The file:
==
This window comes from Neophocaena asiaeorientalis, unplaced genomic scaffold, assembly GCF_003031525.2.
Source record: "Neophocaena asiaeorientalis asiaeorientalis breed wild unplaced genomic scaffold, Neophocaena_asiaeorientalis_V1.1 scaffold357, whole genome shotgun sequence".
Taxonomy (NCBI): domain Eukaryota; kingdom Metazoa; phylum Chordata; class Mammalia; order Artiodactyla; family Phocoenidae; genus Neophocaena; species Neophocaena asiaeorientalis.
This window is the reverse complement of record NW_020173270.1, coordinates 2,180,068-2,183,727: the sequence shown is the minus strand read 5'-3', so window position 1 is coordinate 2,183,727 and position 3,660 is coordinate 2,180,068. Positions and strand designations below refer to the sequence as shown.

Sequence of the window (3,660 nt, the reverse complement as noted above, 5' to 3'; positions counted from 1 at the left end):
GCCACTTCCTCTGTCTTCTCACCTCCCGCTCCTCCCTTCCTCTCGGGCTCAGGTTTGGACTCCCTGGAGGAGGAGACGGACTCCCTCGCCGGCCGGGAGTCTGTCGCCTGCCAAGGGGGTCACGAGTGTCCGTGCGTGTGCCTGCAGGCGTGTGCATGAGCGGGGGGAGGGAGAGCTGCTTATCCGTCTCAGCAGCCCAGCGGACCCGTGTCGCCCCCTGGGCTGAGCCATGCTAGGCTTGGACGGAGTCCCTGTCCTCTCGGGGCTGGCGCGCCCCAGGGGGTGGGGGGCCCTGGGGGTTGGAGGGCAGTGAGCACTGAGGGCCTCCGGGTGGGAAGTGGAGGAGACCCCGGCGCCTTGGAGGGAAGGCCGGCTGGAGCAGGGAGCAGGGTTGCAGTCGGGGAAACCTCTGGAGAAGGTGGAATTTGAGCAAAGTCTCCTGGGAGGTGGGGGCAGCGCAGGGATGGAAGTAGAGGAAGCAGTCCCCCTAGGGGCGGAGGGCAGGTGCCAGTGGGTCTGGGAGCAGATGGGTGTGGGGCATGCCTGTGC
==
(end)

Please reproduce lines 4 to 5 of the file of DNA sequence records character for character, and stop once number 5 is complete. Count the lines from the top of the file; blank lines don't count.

This window is the reverse complement of record NW_020173270.1, coordinates 2,180,068-2,183,727: the sequence shown is the minus strand read 5'-3', so window position 1 is coordinate 2,183,727 and position 3,660 is coordinate 2,180,068. Positions and strand designations below refer to the sequence as shown.

Sequence of the window (3,660 nt, the reverse complement as noted above, 5' to 3'; positions counted from 1 at the left end):